In our last blog post on food supply chain visibility, we talked about why visibility and related concepts such as transparency and traceability matter. In this blog post, we delve into how food and beverage manufacturers and retailers can optimally use Industry 4.0 technologies to achieve and deliver stakeholder expectations concerning visibility, transparency, and traceability.
Deloitte defines Industry 4.0 as:
“The marriage of physical and digital technologies such as analytics, artificial intelligence, cognitive technologies, and the Internet of Things (IoT). This marriage of the physical with the digital allows for the creation of a digital enterprise that is not only interconnected, but also capable of more holistic, informed decision making.”
How can food and beverage manufacturers use IoT, analytics, artificial intelligence, and cognitive technologies to increase supply chain transparency?
Internet of Things (IoT) refers to the system of using sensors to capture, analyze, and transmit data from different types of sources over a wireless network without human intervention.
IoT is one of the key technologies that can help food manufacturers track and locate goods and isolate problems. For example, an IoT framework can communicate data from sensors that monitor the humidity and temperature of food items in transit. Connected to an ERP through a data lake, the framework can trigger alerts with regard to unsafe humidity and temperature levels, enabling faster responses and real-time decision making.
A report by Ericsson predicts that IoT will evolve into the ‘Internet of Senses’ by 2030, further extending IoT’s ability to capture sight, smell, taste, touch, and hearing through artificial intelligence (AI), augmented reality (AR), virtual reality (VR), and automation.
Modern enterprise asset management (EAM) solutions can monitor operational efficiency, safety, and equipment compliance for signs of performance issues, downtime, and maintenance needs.
Having visibility over agricultural and food manufacturing equipment performance can help organizations track production efficiency and be proactive in identifying issues that can lower the quality of produce or compromise food safety.
According to Label Insight and the Food Marketing Institute, 75% of consumers say they’re keen to turn to products that provide in-depth information beyond the packaging. Lightweight technologies like QR codes can enable this. When consumers scan a QR code on a food product, they will be directed to in-depth information.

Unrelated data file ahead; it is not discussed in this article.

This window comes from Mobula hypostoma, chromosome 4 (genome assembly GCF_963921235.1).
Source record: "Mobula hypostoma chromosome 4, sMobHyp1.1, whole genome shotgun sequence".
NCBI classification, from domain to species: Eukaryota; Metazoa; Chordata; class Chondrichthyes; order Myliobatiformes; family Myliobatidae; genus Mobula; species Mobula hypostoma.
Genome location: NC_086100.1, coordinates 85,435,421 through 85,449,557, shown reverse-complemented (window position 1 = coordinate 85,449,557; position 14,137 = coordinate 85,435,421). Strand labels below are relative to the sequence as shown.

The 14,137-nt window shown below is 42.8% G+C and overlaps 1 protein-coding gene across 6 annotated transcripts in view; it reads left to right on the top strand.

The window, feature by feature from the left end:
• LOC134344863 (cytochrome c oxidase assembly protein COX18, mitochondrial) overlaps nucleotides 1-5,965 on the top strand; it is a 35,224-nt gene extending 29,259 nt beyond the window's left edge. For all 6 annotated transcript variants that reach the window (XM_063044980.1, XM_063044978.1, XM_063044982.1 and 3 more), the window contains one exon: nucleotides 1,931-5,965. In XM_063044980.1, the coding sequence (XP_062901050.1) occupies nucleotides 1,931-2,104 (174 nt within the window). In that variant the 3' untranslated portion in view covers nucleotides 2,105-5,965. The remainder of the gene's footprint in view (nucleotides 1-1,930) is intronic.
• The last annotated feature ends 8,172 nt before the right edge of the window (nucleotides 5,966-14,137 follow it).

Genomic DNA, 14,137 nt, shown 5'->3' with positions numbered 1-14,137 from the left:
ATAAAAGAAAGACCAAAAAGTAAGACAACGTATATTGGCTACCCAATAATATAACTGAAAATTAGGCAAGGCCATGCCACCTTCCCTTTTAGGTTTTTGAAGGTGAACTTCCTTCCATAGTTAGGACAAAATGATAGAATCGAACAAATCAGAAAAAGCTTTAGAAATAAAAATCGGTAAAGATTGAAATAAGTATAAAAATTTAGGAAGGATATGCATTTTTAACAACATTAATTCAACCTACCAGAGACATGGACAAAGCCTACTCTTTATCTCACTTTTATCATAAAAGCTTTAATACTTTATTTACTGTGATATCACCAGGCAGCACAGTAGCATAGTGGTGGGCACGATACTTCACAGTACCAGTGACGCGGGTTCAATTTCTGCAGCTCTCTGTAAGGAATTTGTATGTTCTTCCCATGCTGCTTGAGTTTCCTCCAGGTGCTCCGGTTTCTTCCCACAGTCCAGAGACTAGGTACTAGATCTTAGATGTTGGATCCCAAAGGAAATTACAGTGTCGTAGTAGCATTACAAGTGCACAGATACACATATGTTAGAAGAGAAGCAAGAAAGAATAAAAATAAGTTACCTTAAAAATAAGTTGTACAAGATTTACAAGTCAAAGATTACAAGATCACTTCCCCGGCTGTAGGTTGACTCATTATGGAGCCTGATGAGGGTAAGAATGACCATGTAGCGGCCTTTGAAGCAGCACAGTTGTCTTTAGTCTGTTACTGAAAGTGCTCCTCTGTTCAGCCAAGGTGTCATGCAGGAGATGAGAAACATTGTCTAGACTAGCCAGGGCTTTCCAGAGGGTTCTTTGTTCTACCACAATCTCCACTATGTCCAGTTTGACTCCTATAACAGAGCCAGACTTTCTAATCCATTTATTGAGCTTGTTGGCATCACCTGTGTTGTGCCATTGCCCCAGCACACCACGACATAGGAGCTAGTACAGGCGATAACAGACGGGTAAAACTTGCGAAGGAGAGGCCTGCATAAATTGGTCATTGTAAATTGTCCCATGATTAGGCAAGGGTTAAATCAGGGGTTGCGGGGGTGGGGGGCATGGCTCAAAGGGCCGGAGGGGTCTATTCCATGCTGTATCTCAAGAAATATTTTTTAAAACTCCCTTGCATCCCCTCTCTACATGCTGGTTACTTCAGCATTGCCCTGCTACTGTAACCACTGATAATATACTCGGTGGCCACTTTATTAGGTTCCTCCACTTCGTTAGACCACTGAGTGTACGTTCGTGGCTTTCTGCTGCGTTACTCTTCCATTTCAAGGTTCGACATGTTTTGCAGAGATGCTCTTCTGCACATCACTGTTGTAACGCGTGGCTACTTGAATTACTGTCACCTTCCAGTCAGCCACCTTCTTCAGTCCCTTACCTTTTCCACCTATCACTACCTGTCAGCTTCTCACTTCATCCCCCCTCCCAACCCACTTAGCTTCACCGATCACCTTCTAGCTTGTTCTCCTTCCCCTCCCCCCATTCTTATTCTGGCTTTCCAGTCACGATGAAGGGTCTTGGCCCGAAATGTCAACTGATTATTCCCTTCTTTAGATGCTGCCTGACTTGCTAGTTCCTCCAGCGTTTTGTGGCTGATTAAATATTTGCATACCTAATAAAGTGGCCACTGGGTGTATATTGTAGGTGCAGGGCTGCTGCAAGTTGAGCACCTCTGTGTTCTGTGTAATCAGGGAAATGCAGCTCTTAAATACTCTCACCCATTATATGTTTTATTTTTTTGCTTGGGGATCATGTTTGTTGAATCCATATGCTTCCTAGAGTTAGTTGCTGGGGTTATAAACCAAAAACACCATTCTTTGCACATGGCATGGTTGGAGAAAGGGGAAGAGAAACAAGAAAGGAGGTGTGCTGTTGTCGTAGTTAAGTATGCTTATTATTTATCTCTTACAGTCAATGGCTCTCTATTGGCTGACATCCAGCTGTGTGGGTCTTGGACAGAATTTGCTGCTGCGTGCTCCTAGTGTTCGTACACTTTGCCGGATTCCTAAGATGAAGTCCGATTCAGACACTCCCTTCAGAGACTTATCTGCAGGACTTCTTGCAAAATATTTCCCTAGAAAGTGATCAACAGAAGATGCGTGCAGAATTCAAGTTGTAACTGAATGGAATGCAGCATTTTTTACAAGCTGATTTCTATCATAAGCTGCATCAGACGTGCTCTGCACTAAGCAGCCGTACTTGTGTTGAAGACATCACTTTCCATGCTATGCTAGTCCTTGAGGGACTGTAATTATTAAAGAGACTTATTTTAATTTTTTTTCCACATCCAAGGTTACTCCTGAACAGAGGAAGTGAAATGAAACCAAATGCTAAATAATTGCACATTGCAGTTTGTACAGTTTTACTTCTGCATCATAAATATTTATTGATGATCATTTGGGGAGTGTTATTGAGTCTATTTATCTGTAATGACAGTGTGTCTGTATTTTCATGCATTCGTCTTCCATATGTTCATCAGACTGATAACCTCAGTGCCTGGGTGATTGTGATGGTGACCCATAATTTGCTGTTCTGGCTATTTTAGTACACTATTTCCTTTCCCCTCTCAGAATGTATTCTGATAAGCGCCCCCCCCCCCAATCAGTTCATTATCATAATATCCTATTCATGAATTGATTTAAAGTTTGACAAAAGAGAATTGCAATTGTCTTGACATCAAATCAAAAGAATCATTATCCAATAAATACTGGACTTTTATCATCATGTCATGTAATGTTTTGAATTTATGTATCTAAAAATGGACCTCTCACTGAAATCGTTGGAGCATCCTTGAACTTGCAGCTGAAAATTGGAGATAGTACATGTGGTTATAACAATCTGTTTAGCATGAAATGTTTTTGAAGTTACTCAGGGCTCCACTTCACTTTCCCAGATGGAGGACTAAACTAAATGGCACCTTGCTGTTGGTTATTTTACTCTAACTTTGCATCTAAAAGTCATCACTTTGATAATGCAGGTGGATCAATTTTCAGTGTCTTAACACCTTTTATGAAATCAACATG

In addition to nutritional information, the consumer can be made aware of the provenance of ingredients, allergens, GMO disclosures, food safety certificates, and even recipes for preparing food.
Figure 1: Snippets from mowisalmon.com explaining their end-to-end product traceability.
Mowi is the largest producer of farmed salmon in the world by volume and revenue.
As F&B companies increase connectivity and visibility along the supply chain, they will accumulate more data. International Data Corporation (IDC) forecasts that by 2025 there will be 55.7 billion connected devices globally, 75% of which will be connected to an IoT framework. IDC estimates IoT devices will generate 73.1 zettabytes of data in 2025, growing from 18.3 zettabytes in 2019.
Food and beverage manufacturers can use an analytics platform to leverage this data to identify process inefficiencies and anticipate trends such as food waste, safety, and productivity fluctuations and make recommendations.
By coupling artificial intelligence (AI) and cognitive systems with the influx of supply chain data, F&B companies can create solutions that can predict future supply chain issues and prescribe remedies, allowing them to react earlier.
Modern AI platforms can continuously observe end-to-end supply chain data such as flow of ingredients, product movement, orders, demand, and capital and train itself on the patterns and detect port congestions, predict potential stock-outs, and suggest solutions such as shipping goods to a different location or reallocating stock between stores.
The total impact of the 2021 Suez Canal Blockage is estimated to be around $54 billion. With better visibility and the assistance of cognitive technologies, supply chain managers can evaluate the cost-versus-benefits of switching to a different route and execute a plan B.
Modern cognitive systems can even make autonomous decisions without human intervention or prompt a decision-maker to approve the decision before executing such decisions.
Blockchain is a secure digital record-keeping technology that can be leveraged to identify and track sequential activities. In the food and beverage industry, blockchain can digitize supply chain information by securely managing records on:
Though currently limited to financial markets, leading manufacturers and retailers are considering blockchain to mitigate challenges related to trust, efficiency, and speed in their complex supply chains.
A modern ERP solution should have traceability options built in. Usability, the ability to visualize trace lines, and swift connectivity to data sources are few other signs of a traceability-enabled ERP system.
An ERP that is designed specifically to meet the challenges of food & beverage companies should offer out-of-the-box connectors and reports to help F&B companies start quickly. Having the ERP in the cloud also helps F&B companies to start small, scale fast, be agile and be more digital.
Many food and beverage manufacturers lack the technical and technological know-how to meet the supply chain visibility demands in today’s highly competitive global business landscape. But the fourth industrial revolution is a journey, not a destination. Organizations can start small and build a framework that can scale and adjust to face the growing demand for transparent food and beverage supply chains.